• We got time-pressure to execute so we could have our final syndicate investor’s meeting before Christmas.
  • And, due to the call to share my VC journey at stage we had to get this experience at first. We wanted to convert this opportunity into our success. Which we couldn’t in the end. Yet it was absolutely brilliant and rapid learning process.

What still holds strong:

  • It became obvious – we don’t know anything. Who says anything else – lies. Frankly, nobody knows. Startups don’t know their business, their market… they are extremely green at this stage. They need way more support and guidance. Investors-mentors are a different breed. Who invests, does not mentor. Who mentors, does not invest. Who does both, is no good at both. So our concept failed us.
  • 2 months rule still holds. Once I realised I was walking around my eyebrows up for 2 months – it means something was wrong, and I had to make the decsion. Trust your gut-feeling, even if you can’t articulate it out. And you need time to feel your gut-feeling. Investing is not a fast business. If someone rushes you – stay off. Everything has to seem right and feel right. If not after 2 months – let it go, it does not work. But the thing is, you just can’t see everything without being engaged long enogh, that is 2 months.
  • Angel Syndicate is a nightmare model to run. Most of investors are interested in someting they don’t know of. Once they learn – they disappear. Getting answers and decisions or opinions takes a lot of effort. Getting investors to contribute – really hard challenge. Yet we had a full house at our final investing meeting. Humbly thankful for all our investors who showed up and helped to analyze and discuss about challenges and opportunities.
  • Hardships teach you about you and your partners. Our core team of investors interact frequently, event hough investments are made, process is ongoing. All startups from the first cohort are extremely nice people with whom we’d like to do follow-up rounds. Some businesses didn’t take off at all. Some pivoted later and are on the growth mode. Some are “floating”. I made ton of new connections because of my experience and new role. My admiration towards those VCs who keep on doing this absolutely brutal work grew overnight. It looks fancy, cash and stuff, but it’s way harder than running a startup where you have such a freedom to do what’s legally possible.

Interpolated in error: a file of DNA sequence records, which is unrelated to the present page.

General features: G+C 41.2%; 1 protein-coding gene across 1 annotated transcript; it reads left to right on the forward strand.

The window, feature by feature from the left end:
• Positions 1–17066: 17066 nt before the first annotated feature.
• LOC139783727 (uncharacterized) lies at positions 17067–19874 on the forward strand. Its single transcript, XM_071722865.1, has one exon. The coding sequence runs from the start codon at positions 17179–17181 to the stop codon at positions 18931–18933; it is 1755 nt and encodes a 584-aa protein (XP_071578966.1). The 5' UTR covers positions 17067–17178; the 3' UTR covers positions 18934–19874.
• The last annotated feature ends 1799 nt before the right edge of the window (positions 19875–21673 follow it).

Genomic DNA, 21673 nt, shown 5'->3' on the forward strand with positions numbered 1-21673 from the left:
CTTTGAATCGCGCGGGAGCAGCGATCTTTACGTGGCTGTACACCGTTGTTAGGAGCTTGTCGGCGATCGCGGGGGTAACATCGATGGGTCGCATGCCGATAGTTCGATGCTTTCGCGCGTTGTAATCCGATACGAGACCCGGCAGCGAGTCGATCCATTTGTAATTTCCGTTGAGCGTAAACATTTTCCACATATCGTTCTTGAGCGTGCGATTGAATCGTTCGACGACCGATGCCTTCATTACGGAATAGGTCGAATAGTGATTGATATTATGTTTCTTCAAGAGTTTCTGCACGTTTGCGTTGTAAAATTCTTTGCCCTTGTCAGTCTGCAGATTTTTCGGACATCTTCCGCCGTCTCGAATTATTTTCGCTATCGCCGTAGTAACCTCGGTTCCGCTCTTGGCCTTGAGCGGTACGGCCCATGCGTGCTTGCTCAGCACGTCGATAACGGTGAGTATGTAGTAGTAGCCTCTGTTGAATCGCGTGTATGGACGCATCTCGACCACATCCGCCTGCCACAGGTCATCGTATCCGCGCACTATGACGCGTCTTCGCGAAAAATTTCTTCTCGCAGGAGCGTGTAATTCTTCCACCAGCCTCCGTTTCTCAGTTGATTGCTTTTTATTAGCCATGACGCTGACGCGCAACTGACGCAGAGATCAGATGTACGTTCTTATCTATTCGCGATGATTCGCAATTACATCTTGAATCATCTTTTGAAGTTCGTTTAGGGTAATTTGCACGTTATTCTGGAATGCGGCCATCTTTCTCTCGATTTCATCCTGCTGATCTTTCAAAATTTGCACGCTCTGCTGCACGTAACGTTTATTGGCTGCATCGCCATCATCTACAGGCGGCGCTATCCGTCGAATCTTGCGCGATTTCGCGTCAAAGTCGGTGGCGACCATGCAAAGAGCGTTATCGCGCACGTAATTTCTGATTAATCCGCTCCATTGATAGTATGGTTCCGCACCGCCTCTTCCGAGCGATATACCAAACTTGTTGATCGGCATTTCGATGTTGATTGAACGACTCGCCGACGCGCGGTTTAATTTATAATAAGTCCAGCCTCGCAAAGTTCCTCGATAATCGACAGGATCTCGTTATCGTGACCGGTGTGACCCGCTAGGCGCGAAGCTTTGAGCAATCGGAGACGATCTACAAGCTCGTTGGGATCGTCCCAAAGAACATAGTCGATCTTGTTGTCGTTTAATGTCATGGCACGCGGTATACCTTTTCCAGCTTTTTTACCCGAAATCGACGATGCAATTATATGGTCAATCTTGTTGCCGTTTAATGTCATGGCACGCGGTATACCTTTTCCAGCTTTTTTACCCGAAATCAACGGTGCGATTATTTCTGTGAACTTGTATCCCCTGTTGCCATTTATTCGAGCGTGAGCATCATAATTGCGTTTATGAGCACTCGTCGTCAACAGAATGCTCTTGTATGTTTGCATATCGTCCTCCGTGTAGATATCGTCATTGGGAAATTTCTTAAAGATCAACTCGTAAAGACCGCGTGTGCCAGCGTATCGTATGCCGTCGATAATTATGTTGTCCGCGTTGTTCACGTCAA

Taking the stage in Prague as a VC

Once I was proposed the opportunity, I obviosly took it. Did I know my father would die? No. Did I in my dreams imagine how much work I had to put in to go to Engaged Investments event, being prepared enough to be me and not to pretend to be someone I am not. I am strict believer that “fake it till you make it” is not the right approach. So I did everything to meet the criteria, for me, internally. And obviously I failed. I caused a drama. And I decided to learn from it, to convert it into something I could use in the future. And I believe I have managed to convert it. It was a crash course into VC world, and I crashed, without seatbelts. I gathered my remains and became stronger, more competent, less hesitant, calmer, cleared vision of what we do, why we do, how we do, with whom we do. Having this highly experienced people in your inner circle opens your eyes to next levels. And one has to take all the stairs to get up from below the water level.

What waits me up-front in 2023

Looking forward to join startups as a business advisor. 2022 has been extra intense and obligations, as a founding partner at Fstage VC, oblige me to guide the VC business to strive. Utterly thankful for all these meetings with all well educated and experienced business owners and experts in VC and financial world. May 2023 bring us as much new smart connections and friends. May it be prosperous year for you either!